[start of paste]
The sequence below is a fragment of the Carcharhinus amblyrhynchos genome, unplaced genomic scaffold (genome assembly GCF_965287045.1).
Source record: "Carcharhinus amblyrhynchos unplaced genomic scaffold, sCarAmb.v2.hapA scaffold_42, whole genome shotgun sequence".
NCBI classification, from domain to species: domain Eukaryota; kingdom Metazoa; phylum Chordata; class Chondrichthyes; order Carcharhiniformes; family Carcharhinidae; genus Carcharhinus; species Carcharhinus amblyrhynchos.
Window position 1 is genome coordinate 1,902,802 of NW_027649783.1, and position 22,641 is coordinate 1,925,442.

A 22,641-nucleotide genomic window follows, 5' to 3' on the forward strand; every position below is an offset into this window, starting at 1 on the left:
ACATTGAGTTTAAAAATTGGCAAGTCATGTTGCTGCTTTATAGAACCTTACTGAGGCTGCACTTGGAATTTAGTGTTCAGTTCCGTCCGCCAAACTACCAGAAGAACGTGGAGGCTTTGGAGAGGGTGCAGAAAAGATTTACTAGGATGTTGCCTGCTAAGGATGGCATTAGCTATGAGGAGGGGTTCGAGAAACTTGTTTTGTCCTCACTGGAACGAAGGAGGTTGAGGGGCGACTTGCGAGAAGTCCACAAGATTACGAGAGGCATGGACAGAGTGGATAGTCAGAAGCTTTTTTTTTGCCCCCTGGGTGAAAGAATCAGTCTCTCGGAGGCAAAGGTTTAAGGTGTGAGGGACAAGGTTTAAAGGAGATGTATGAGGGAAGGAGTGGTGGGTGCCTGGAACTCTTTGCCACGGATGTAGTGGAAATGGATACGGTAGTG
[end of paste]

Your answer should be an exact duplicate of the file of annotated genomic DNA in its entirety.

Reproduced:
The sequence below is a fragment of the Carcharhinus amblyrhynchos genome, unplaced genomic scaffold (genome assembly GCF_965287045.1).
Source record: "Carcharhinus amblyrhynchos unplaced genomic scaffold, sCarAmb.v2.hapA scaffold_42, whole genome shotgun sequence".
NCBI classification, from domain to species: domain Eukaryota; kingdom Metazoa; phylum Chordata; class Chondrichthyes; order Carcharhiniformes; family Carcharhinidae; genus Carcharhinus; species Carcharhinus amblyrhynchos.
Window position 1 is genome coordinate 1,902,802 of NW_027649783.1, and position 22,641 is coordinate 1,925,442.

A 22,641-nucleotide genomic window follows, 5' to 3' on the forward strand; every position below is an offset into this window, starting at 1 on the left:
ACATTGAGTTTAAAAATTGGCAAGTCATGTTGCTGCTTTATAGAACCTTACTGAGGCTGCACTTGGAATTTAGTGTTCAGTTCCGTCCGCCAAACTACCAGAAGAACGTGGAGGCTTTGGAGAGGGTGCAGAAAAGATTTACTAGGATGTTGCCTGCTAAGGATGGCATTAGCTATGAGGAGGGGTTCGAGAAACTTGTTTTGTCCTCACTGGAACGAAGGAGGTTGAGGGGCGACTTGCGAGAAGTCCACAAGATTACGAGAGGCATGGACAGAGTGGATAGTCAGAAGCTTTTTTTTTGCCCCCTGGGTGAAAGAATCAGTCTCTCGGAGGCAAAGGTTTAAGGTGTGAGGGACAAGGTTTAAAGGAGATGTATGAGGGAAGGAGTGGTGGGTGCCTGGAACTCTTTGCCACGGATGTAGTGGAAATGGATACGGTAGTG